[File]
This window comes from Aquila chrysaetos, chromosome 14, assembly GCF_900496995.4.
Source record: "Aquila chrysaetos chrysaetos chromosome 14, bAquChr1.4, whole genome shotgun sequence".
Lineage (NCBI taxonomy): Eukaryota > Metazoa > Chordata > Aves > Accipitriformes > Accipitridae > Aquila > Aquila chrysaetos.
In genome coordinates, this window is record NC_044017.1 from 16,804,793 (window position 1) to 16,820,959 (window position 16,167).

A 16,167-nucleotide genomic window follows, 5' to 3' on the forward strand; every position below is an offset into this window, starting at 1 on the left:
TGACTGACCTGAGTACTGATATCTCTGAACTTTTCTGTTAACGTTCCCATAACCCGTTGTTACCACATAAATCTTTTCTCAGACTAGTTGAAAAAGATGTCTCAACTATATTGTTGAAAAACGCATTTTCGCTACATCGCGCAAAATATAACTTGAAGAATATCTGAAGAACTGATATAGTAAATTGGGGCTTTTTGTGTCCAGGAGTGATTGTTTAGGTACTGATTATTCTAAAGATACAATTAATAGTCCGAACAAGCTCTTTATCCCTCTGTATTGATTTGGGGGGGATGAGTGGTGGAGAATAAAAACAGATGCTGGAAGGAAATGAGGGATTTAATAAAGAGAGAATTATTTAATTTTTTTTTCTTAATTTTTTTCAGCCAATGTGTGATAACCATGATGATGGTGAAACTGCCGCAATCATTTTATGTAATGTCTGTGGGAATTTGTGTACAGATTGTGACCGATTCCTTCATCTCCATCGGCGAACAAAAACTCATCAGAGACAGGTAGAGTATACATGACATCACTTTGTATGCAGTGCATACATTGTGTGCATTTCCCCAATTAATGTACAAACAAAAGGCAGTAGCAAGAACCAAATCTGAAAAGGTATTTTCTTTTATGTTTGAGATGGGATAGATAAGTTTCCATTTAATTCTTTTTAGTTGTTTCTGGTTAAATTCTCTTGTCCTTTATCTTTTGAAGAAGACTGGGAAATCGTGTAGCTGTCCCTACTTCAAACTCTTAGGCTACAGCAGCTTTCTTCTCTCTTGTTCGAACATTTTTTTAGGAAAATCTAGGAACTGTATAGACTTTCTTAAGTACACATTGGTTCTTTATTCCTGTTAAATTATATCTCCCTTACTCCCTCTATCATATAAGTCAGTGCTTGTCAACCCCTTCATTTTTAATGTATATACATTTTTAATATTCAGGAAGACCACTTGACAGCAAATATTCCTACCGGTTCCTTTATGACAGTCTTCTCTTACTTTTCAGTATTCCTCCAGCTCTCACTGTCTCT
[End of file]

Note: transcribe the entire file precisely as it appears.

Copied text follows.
This window comes from Aquila chrysaetos, chromosome 14, assembly GCF_900496995.4.
Source record: "Aquila chrysaetos chrysaetos chromosome 14, bAquChr1.4, whole genome shotgun sequence".
Lineage (NCBI taxonomy): Eukaryota > Metazoa > Chordata > Aves > Accipitriformes > Accipitridae > Aquila > Aquila chrysaetos.
In genome coordinates, this window is record NC_044017.1 from 16,804,793 (window position 1) to 16,820,959 (window position 16,167).

A 16,167-nucleotide genomic window follows, 5' to 3' on the forward strand; every position below is an offset into this window, starting at 1 on the left:
TGACTGACCTGAGTACTGATATCTCTGAACTTTTCTGTTAACGTTCCCATAACCCGTTGTTACCACATAAATCTTTTCTCAGACTAGTTGAAAAAGATGTCTCAACTATATTGTTGAAAAACGCATTTTCGCTACATCGCGCAAAATATAACTTGAAGAATATCTGAAGAACTGATATAGTAAATTGGGGCTTTTTGTGTCCAGGAGTGATTGTTTAGGTACTGATTATTCTAAAGATACAATTAATAGTCCGAACAAGCTCTTTATCCCTCTGTATTGATTTGGGGGGGATGAGTGGTGGAGAATAAAAACAGATGCTGGAAGGAAATGAGGGATTTAATAAAGAGAGAATTATTTAATTTTTTTTTCTTAATTTTTTTCAGCCAATGTGTGATAACCATGATGATGGTGAAACTGCCGCAATCATTTTATGTAATGTCTGTGGGAATTTGTGTACAGATTGTGACCGATTCCTTCATCTCCATCGGCGAACAAAAACTCATCAGAGACAGGTAGAGTATACATGACATCACTTTGTATGCAGTGCATACATTGTGTGCATTTCCCCAATTAATGTACAAACAAAAGGCAGTAGCAAGAACCAAATCTGAAAAGGTATTTTCTTTTATGTTTGAGATGGGATAGATAAGTTTCCATTTAATTCTTTTTAGTTGTTTCTGGTTAAATTCTCTTGTCCTTTATCTTTTGAAGAAGACTGGGAAATCGTGTAGCTGTCCCTACTTCAAACTCTTAGGCTACAGCAGCTTTCTTCTCTCTTGTTCGAACATTTTTTTAGGAAAATCTAGGAACTGTATAGACTTTCTTAAGTACACATTGGTTCTTTATTCCTGTTAAATTATATCTCCCTTACTCCCTCTATCATATAAGTCAGTGCTTGTCAACCCCTTCATTTTTAATGTATATACATTTTTAATATTCAGGAAGACCACTTGACAGCAAATATTCCTACCGGTTCCTTTATGACAGTCTTCTCTTACTTTTCAGTATTCCTCCAGCTCTCACTGTCTCT